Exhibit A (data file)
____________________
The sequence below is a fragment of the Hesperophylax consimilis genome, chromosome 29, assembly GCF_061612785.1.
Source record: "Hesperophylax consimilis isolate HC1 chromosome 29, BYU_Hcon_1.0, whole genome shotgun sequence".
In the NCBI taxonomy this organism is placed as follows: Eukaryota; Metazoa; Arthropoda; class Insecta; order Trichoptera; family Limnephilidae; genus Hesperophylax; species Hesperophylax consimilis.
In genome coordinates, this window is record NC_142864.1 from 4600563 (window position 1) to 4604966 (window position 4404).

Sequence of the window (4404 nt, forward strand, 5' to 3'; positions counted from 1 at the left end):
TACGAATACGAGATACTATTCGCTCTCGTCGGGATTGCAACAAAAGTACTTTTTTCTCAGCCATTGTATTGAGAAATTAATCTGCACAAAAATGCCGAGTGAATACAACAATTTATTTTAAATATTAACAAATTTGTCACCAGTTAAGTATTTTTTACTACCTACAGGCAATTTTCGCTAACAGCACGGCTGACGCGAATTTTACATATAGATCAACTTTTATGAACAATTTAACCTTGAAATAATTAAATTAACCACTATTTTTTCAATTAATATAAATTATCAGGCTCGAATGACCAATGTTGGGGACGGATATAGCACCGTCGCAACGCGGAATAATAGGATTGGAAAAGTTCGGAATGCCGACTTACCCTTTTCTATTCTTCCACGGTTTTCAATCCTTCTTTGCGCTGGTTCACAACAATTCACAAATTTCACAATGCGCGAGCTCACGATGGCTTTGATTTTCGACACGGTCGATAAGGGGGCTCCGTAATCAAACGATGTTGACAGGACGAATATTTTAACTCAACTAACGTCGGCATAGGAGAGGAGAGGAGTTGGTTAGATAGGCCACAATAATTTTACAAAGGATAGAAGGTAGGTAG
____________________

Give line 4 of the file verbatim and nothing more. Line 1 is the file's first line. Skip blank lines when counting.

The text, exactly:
In genome coordinates, this window is record NC_142864.1 from 4600563 (window position 1) to 4604966 (window position 4404).